False Hydrangea Vine

False hydrangea earns its name because it unfurls flowers that resemble lacecap hydrangea blooms. This variety is sold as Rose Sensation (Schizophragma hydrangeoides ‘Minsens’) because the large petals (actually known as tepals) offer a deep, rose pink. Flowers appear in June and July. False hydrangea vine is a good choice for a part sun to part shade location—it’s often used in a woodland garden setting or north-facing garden. It’s a vigorous vine that’s well suited for trailing across a pergola or blanketing an arch with color. Vines grow 40 to 50 feet high and 6 to 9 feet wide. Hardy in Zones 5-9.

‘The President’ Clematis

Romance blooms when ‘The President’ opens its deep purple blossoms. Expect the first flush of flowers in late spring to early summer, followed by a second blooming with smaller flowers in early autumn. Clematis with classic flower forms like ‘The President’ grow best in full sun to part shade. Prune in late winter or early spring, cutting vines back to 6 to 9 inches tall. Place cuts just above a pair of strong buds. Clematis grows well on a pergola, but flowers may unfurl across the top of the structure, out of sight. Instead, try planting clematis on an arch or fence so you can see the blooms. Deer- and rabbit-resistant plants grow 8 to 12 feet tall by 3 to 4 feet wide. Hardy in Zones 4-8.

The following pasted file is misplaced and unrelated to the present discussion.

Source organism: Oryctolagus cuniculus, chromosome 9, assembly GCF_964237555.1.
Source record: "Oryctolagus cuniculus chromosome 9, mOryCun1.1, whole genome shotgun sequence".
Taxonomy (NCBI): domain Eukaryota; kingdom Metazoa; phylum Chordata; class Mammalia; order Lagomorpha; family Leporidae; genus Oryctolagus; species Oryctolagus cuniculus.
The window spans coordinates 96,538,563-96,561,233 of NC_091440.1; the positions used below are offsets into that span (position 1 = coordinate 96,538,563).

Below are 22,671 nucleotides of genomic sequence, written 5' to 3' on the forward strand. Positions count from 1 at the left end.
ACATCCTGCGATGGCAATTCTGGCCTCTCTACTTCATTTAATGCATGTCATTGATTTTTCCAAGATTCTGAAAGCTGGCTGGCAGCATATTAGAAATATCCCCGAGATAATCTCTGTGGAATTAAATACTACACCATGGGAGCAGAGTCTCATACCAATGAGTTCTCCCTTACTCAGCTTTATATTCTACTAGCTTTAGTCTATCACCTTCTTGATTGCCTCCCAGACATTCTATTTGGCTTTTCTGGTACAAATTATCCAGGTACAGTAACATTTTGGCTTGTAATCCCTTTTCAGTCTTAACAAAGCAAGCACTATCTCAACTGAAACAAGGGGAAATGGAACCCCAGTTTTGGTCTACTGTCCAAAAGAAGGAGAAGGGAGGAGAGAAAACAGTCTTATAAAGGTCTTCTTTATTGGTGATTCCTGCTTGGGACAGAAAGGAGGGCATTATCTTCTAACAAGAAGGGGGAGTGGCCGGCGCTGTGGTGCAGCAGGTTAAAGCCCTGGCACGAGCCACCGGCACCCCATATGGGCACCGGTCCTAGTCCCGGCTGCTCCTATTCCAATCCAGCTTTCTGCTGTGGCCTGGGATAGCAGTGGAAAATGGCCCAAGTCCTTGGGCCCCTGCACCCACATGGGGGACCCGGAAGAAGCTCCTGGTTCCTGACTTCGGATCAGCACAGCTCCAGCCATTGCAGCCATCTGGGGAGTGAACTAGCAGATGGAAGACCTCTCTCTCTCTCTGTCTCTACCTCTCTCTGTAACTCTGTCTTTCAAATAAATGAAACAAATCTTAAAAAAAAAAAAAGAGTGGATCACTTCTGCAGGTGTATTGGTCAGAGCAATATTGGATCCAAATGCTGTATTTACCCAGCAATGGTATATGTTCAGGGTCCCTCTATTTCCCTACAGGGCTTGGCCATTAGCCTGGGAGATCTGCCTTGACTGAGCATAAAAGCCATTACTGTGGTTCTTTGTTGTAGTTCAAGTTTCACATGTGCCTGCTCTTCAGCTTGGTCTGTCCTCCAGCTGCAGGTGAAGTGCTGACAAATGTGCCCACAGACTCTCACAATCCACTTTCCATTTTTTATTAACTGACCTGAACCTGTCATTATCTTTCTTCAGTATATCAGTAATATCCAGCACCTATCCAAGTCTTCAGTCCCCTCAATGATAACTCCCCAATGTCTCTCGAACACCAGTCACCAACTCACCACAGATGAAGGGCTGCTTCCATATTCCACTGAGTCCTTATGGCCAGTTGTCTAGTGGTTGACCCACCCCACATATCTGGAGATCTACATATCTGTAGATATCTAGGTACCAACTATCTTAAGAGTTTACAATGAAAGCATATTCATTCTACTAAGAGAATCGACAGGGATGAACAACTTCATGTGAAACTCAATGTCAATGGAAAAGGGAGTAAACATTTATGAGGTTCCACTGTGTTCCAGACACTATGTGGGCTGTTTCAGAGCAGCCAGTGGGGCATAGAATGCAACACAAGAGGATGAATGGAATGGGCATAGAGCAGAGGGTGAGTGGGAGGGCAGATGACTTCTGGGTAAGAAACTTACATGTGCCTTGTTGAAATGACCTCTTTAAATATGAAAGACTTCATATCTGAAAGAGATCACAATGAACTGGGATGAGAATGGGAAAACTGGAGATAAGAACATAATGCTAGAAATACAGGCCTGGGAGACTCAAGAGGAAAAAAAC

‘Yellow Wall’ Virginia Creeper

Virginia creeper (Parthenocissus quinquefolia) is a classic native vine heralded for its vivid red fall color. ‘Yellow Wall’ takes the native to a new place with leaves that turn a striking gold in autumn. This is a fast, easy-growing vine that does well in part to full sun. In the wild, Virginia creeper often scales trees as vines reach for the sun. In the garden, give it the sturdy support of a pergola or well-anchored arch. Avoid planting ‘Yellow Wall’ against a building, because it attaches directly to surfaces with organic holdfasts that are tough to remove. Plants grow 20 to 30 feet tall and wide. Hardy in Zones 3-9.